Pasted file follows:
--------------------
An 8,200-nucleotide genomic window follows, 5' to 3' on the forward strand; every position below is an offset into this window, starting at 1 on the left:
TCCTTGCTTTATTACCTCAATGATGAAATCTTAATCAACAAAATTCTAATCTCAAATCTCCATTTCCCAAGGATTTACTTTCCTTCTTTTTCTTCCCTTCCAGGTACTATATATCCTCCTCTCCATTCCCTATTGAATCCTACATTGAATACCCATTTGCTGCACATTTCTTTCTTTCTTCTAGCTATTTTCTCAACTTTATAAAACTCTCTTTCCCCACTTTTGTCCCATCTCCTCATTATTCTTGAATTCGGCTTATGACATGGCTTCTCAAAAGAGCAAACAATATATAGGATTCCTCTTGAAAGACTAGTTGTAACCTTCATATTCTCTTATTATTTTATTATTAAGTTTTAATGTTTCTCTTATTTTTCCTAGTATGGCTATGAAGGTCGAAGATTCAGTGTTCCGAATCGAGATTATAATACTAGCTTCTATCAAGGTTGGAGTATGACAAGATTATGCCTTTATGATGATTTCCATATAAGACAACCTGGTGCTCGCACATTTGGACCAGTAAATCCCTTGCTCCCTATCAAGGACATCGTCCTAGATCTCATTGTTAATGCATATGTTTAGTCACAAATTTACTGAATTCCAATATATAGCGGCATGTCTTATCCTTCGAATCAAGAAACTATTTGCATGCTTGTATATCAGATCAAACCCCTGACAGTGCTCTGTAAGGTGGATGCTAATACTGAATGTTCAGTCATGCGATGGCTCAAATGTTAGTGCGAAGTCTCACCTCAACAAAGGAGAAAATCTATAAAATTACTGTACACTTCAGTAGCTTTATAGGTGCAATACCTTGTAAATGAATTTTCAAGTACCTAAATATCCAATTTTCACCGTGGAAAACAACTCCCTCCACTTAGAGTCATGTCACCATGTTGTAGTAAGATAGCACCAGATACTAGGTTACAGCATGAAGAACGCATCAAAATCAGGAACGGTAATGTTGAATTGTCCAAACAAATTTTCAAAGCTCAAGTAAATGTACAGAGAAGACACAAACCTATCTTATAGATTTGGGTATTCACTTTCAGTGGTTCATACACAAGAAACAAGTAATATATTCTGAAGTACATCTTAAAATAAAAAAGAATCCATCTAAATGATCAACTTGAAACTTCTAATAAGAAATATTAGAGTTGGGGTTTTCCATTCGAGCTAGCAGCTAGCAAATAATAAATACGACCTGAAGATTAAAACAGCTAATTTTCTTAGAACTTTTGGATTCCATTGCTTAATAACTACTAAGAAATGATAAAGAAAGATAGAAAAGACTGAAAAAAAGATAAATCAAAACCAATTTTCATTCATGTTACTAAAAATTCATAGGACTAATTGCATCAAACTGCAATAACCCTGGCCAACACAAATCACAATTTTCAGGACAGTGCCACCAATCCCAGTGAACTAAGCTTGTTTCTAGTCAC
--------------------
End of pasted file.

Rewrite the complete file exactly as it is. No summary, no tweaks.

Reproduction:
An 8,200-nucleotide genomic window follows, 5' to 3' on the forward strand; every position below is an offset into this window, starting at 1 on the left:
TCCTTGCTTTATTACCTCAATGATGAAATCTTAATCAACAAAATTCTAATCTCAAATCTCCATTTCCCAAGGATTTACTTTCCTTCTTTTTCTTCCCTTCCAGGTACTATATATCCTCCTCTCCATTCCCTATTGAATCCTACATTGAATACCCATTTGCTGCACATTTCTTTCTTTCTTCTAGCTATTTTCTCAACTTTATAAAACTCTCTTTCCCCACTTTTGTCCCATCTCCTCATTATTCTTGAATTCGGCTTATGACATGGCTTCTCAAAAGAGCAAACAATATATAGGATTCCTCTTGAAAGACTAGTTGTAACCTTCATATTCTCTTATTATTTTATTATTAAGTTTTAATGTTTCTCTTATTTTTCCTAGTATGGCTATGAAGGTCGAAGATTCAGTGTTCCGAATCGAGATTATAATACTAGCTTCTATCAAGGTTGGAGTATGACAAGATTATGCCTTTATGATGATTTCCATATAAGACAACCTGGTGCTCGCACATTTGGACCAGTAAATCCCTTGCTCCCTATCAAGGACATCGTCCTAGATCTCATTGTTAATGCATATGTTTAGTCACAAATTTACTGAATTCCAATATATAGCGGCATGTCTTATCCTTCGAATCAAGAAACTATTTGCATGCTTGTATATCAGATCAAACCCCTGACAGTGCTCTGTAAGGTGGATGCTAATACTGAATGTTCAGTCATGCGATGGCTCAAATGTTAGTGCGAAGTCTCACCTCAACAAAGGAGAAAATCTATAAAATTACTGTACACTTCAGTAGCTTTATAGGTGCAATACCTTGTAAATGAATTTTCAAGTACCTAAATATCCAATTTTCACCGTGGAAAACAACTCCCTCCACTTAGAGTCATGTCACCATGTTGTAGTAAGATAGCACCAGATACTAGGTTACAGCATGAAGAACGCATCAAAATCAGGAACGGTAATGTTGAATTGTCCAAACAAATTTTCAAAGCTCAAGTAAATGTACAGAGAAGACACAAACCTATCTTATAGATTTGGGTATTCACTTTCAGTGGTTCATACACAAGAAACAAGTAATATATTCTGAAGTACATCTTAAAATAAAAAAGAATCCATCTAAATGATCAACTTGAAACTTCTAATAAGAAATATTAGAGTTGGGGTTTTCCATTCGAGCTAGCAGCTAGCAAATAATAAATACGACCTGAAGATTAAAACAGCTAATTTTCTTAGAACTTTTGGATTCCATTGCTTAATAACTACTAAGAAATGATAAAGAAAGATAGAAAAGACTGAAAAAAAGATAAATCAAAACCAATTTTCATTCATGTTACTAAAAATTCATAGGACTAATTGCATCAAACTGCAATAACCCTGGCCAACACAAATCACAATTTTCAGGACAGTGCCACCAATCCCAGTGAACTAAGCTTGTTTCTAGTCAC